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An innovative longitudinal curriculum to increase emergency medicine residents’ exposure to rarely encountered and technically challenging procedures

Authors Grall K, Stoneking L, DeLuca L, Waterbrook A, Pritchard TG, Denninghoff K

Received 22 November 2013

Accepted for publication 17 January 2014

Published 17 July 2014 Volume 2014:5 Pages 229—236


Checked for plagiarism Yes

Review by Single-blind

Peer reviewer comments 3

Kristi H Grall,1 Lisa R Stoneking,1 Lawrence A DeLuca,1 Anna L Waterbrook,1 T Gail Pritchard,2,3 Kurt R Denninghoff1

1Department of Emergency Medicine, The College of Medicine, The University of Arizona, 2Office Medical Student Education, 3Office of Graduate Medical Education, The College of Medicine, The University of Arizona, Tucson, AZ, USA

Background: Procedural skills have historically been taught at the bedside. In this study, we aimed to increase resident knowledge of uncommon emergency medical procedures to increase residents’ procedural skills in common and uncommon emergency medical procedures and to integrate cognitive training with hands-on procedural instruction using high- and low-fidelity simulation.
Methods: We developed 13 anatomically/physiologically-based procedure modules focusing on uncommon clinical procedures and/or those requiring higher levels of technical skills. A departmental expert directed each session with collaboration from colleagues in related subspecialties. Sessions were developed based on Manthey and Fitch’s stages of procedural competency including 1) knowledge acquisition, 2) experience/technical skill development, and 3) competency evaluation. We then distributed a brief, 10-question, online survey to our residents in order to solicit feedback regarding their perceptions of increased knowledge and ability in uncommon and common emergency medical procedures, and their perception of the effectiveness of integrated cognitive training with hands-on instruction through high- and low-fidelity simulation.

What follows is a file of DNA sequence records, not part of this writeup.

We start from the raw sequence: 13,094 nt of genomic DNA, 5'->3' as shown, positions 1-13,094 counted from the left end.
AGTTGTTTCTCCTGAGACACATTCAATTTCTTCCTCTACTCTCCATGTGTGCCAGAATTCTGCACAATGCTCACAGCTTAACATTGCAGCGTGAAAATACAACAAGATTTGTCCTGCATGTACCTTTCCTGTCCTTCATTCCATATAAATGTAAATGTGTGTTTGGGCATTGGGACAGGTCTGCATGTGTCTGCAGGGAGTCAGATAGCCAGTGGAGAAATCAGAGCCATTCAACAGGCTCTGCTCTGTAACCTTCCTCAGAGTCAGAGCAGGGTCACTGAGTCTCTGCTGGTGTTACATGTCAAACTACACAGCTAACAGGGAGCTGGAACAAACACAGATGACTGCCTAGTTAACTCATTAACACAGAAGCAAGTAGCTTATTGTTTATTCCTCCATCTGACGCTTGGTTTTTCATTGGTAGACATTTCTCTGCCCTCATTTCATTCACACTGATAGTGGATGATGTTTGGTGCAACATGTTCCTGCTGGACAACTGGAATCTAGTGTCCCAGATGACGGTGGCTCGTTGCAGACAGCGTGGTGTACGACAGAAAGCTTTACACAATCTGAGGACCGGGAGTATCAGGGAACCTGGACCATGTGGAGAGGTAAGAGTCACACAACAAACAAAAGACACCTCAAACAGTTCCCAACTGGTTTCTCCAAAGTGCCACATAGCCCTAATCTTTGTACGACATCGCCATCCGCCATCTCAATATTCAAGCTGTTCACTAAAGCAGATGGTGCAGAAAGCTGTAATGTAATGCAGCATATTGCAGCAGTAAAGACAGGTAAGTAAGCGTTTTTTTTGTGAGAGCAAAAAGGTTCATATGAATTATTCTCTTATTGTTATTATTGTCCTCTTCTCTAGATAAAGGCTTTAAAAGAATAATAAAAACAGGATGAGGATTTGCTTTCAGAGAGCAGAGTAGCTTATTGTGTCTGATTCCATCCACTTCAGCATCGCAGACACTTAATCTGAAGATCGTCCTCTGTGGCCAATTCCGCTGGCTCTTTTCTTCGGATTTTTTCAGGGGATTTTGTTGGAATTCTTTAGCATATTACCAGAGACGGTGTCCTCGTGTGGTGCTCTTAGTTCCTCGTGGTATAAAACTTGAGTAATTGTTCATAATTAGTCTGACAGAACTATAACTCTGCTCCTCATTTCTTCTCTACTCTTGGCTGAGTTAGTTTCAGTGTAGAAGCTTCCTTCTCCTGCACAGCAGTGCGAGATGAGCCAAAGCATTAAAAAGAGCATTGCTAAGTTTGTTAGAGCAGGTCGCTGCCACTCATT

Results: Fifty percent of our residents (11/22) responded to our survey. Responses indicated the procedure series helped with understanding of both uncommon (65% strongly agreed [SA], 35% agreed [A]) and common (55% SA, 45% A) emergency medicine procedures and increased residents’ ability to perform uncommon (55% SA, 45% A) and common (45% SA, 55% A) emergency medical procedures. In addition, survey results indicated that the residents were able to reach their goal numbers.
Conclusion: Based on survey results, the procedure series improved our residents’ perceived understanding of and perceived ability to perform uncommon and more technically challenging procedures. Further, results suggest that the use of a cognitive curriculum model as developed by Manthey and Fitch is adaptable and could be modified to fit the needs of other medical specialties.

Keywords: graduate medical education, emergency medical education, procedural competency, high-fidelity simulation

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